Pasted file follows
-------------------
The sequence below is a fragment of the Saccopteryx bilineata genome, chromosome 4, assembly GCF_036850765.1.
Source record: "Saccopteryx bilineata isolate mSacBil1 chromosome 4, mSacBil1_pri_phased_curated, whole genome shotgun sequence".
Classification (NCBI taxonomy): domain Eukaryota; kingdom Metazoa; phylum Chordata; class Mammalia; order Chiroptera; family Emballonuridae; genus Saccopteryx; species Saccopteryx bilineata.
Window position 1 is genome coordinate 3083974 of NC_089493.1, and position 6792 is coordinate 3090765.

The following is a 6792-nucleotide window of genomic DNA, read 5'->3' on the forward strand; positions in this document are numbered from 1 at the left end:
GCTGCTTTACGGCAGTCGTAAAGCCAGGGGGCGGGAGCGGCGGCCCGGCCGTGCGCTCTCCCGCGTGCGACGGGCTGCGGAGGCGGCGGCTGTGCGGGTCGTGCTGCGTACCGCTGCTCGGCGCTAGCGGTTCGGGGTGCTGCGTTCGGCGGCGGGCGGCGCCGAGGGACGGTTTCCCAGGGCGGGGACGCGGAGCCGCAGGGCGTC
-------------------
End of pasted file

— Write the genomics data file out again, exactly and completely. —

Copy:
The sequence below is a fragment of the Saccopteryx bilineata genome, chromosome 4, assembly GCF_036850765.1.
Source record: "Saccopteryx bilineata isolate mSacBil1 chromosome 4, mSacBil1_pri_phased_curated, whole genome shotgun sequence".
Classification (NCBI taxonomy): domain Eukaryota; kingdom Metazoa; phylum Chordata; class Mammalia; order Chiroptera; family Emballonuridae; genus Saccopteryx; species Saccopteryx bilineata.
Window position 1 is genome coordinate 3083974 of NC_089493.1, and position 6792 is coordinate 3090765.

The following is a 6792-nucleotide window of genomic DNA, read 5'->3' on the forward strand; positions in this document are numbered from 1 at the left end:
GCTGCTTTACGGCAGTCGTAAAGCCAGGGGGCGGGAGCGGCGGCCCGGCCGTGCGCTCTCCCGCGTGCGACGGGCTGCGGAGGCGGCGGCTGTGCGGGTCGTGCTGCGTACCGCTGCTCGGCGCTAGCGGTTCGGGGTGCTGCGTTCGGCGGCGGGCGGCGCCGAGGGACGGTTTCCCAGGGCGGGGACGCGGAGCCGCAGGGCGTC